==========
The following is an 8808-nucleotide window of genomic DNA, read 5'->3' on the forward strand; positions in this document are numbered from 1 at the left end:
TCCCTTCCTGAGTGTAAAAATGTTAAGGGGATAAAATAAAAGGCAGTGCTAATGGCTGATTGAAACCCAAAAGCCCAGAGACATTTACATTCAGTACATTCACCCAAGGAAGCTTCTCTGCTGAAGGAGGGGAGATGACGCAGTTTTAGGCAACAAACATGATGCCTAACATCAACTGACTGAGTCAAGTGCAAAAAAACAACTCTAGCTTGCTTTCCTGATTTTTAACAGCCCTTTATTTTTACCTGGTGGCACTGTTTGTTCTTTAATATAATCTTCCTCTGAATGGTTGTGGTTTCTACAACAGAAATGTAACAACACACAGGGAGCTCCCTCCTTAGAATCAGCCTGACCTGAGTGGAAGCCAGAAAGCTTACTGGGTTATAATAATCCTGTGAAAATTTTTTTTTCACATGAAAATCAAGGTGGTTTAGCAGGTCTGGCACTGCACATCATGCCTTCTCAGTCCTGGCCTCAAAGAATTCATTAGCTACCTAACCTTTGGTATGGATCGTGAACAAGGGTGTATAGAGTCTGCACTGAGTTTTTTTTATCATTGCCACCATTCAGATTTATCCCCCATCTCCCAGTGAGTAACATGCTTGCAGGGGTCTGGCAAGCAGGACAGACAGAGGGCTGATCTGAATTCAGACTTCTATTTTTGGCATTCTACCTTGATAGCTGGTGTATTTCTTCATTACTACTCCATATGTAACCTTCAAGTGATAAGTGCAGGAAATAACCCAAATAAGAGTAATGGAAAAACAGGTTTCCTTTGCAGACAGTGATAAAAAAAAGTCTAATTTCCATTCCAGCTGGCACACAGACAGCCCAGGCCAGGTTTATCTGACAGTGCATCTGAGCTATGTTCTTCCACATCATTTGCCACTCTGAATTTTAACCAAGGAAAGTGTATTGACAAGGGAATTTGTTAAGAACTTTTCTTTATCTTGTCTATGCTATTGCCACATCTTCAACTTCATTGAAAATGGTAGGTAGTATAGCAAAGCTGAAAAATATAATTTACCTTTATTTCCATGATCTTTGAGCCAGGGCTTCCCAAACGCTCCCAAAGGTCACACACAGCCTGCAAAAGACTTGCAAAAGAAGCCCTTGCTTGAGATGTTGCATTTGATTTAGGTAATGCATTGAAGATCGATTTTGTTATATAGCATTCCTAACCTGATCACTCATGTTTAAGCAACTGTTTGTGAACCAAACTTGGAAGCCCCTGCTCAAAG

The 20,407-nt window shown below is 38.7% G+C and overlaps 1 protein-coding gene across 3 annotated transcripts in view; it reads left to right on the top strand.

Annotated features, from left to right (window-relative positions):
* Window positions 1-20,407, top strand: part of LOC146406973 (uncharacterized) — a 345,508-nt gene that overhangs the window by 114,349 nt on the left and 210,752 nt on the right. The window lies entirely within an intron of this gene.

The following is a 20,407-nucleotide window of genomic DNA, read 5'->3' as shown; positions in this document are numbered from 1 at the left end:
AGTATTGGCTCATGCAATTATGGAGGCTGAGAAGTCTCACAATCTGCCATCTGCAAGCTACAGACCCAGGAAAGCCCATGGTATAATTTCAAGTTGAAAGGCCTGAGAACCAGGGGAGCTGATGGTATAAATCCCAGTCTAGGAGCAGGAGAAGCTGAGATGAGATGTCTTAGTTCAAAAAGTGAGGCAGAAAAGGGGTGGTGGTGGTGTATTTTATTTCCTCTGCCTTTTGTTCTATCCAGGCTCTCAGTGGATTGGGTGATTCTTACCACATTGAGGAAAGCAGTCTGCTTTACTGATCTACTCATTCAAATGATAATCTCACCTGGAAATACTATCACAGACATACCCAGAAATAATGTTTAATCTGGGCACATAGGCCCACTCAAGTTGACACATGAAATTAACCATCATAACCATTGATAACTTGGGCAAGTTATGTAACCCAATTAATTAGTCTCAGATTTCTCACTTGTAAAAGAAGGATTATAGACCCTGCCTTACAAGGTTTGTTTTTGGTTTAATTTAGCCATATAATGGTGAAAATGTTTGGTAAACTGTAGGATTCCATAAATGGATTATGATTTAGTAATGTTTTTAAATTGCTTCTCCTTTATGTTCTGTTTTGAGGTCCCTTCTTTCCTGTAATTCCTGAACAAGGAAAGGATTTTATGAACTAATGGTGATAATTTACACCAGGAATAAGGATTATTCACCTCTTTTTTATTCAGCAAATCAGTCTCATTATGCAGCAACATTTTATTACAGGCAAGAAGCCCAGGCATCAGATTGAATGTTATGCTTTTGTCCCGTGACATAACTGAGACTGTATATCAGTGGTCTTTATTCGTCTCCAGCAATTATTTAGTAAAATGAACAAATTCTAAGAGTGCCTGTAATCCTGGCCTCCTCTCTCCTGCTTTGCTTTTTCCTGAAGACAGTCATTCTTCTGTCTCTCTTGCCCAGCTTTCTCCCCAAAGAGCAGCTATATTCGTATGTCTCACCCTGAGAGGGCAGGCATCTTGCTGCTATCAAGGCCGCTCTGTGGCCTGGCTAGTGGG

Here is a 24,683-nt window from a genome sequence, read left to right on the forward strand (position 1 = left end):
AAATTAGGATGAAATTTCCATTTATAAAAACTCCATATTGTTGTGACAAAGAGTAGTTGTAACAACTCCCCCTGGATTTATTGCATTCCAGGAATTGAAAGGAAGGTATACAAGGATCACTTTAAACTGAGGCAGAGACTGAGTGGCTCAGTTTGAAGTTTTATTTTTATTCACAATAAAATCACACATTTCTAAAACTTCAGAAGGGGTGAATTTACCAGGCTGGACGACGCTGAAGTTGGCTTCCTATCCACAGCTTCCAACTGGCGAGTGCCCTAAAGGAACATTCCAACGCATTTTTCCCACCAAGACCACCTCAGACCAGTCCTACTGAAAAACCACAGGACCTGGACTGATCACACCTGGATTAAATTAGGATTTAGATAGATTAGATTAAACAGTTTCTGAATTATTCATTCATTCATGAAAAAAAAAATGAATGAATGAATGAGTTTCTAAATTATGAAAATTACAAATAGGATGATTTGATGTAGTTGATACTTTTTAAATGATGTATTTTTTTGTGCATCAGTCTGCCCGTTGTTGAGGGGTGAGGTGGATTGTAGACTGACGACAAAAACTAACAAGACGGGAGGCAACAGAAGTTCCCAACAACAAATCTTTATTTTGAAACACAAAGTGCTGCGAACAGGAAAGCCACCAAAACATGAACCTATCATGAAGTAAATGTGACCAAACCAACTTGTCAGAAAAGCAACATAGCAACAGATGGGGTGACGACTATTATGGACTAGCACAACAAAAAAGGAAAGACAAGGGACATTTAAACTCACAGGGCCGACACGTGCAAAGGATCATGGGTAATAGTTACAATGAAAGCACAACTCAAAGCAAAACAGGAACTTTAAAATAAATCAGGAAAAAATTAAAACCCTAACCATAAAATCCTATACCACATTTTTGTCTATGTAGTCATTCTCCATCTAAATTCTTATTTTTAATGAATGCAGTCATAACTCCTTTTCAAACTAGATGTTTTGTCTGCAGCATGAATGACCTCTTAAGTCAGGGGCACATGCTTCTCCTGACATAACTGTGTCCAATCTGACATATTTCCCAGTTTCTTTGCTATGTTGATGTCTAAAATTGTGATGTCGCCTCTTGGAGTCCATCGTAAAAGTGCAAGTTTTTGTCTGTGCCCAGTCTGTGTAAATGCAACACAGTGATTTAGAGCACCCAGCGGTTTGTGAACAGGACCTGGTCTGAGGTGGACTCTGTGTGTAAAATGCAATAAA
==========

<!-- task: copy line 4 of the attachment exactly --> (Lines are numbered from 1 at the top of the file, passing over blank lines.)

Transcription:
Annotated features, from left to right (window-relative positions):